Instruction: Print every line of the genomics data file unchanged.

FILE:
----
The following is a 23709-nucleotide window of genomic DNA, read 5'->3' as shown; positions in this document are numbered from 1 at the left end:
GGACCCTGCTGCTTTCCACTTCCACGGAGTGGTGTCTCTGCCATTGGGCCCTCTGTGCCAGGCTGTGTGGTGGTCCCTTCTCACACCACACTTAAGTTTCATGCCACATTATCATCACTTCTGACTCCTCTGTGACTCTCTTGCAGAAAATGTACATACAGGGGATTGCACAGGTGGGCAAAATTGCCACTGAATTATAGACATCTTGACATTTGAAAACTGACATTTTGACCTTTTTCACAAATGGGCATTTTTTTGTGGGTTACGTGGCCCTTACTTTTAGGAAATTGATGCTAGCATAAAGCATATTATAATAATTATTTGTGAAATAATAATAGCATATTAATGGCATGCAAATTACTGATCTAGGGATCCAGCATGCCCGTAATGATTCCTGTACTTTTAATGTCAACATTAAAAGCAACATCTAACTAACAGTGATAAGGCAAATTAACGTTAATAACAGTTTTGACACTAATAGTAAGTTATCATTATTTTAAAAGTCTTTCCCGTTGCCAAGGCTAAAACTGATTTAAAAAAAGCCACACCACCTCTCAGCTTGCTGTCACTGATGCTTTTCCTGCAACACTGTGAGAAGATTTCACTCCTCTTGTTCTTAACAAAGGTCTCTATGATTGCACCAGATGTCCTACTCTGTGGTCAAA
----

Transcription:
The following is a 23709-nucleotide window of genomic DNA, read 5'->3' as shown; positions in this document are numbered from 1 at the left end:
GGACCCTGCTGCTTTCCACTTCCACGGAGTGGTGTCTCTGCCATTGGGCCCTCTGTGCCAGGCTGTGTGGTGGTCCCTTCTCACACCACACTTAAGTTTCATGCCACATTATCATCACTTCTGACTCCTCTGTGACTCTCTTGCAGAAAATGTACATACAGGGGATTGCACAGGTGGGCAAAATTGCCACTGAATTATAGACATCTTGACATTTGAAAACTGACATTTTGACCTTTTTCACAAATGGGCATTTTTTTGTGGGTTACGTGGCCCTTACTTTTAGGAAATTGATGCTAGCATAAAGCATATTATAATAATTATTTGTGAAATAATAATAGCATATTAATGGCATGCAAATTACTGATCTAGGGATCCAGCATGCCCGTAATGATTCCTGTACTTTTAATGTCAACATTAAAAGCAACATCTAACTAACAGTGATAAGGCAAATTAACGTTAATAACAGTTTTGACACTAATAGTAAGTTATCATTATTTTAAAAGTCTTTCCCGTTGCCAAGGCTAAAACTGATTTAAAAAAAGCCACACCACCTCTCAGCTTGCTGTCACTGATGCTTTTCCTGCAACACTGTGAGAAGATTTCACTCCTCTTGTTCTTAACAAAGGTCTCTATGATTGCACCAGATGTCCTACTCTGTGGTCAAA